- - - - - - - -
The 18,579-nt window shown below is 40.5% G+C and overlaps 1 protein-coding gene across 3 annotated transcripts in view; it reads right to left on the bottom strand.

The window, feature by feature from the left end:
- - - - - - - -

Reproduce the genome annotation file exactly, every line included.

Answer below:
The 18,579-nt window shown below is 40.5% G+C and overlaps 1 protein-coding gene across 3 annotated transcripts in view; it reads right to left on the bottom strand.

The window, feature by feature from the left end: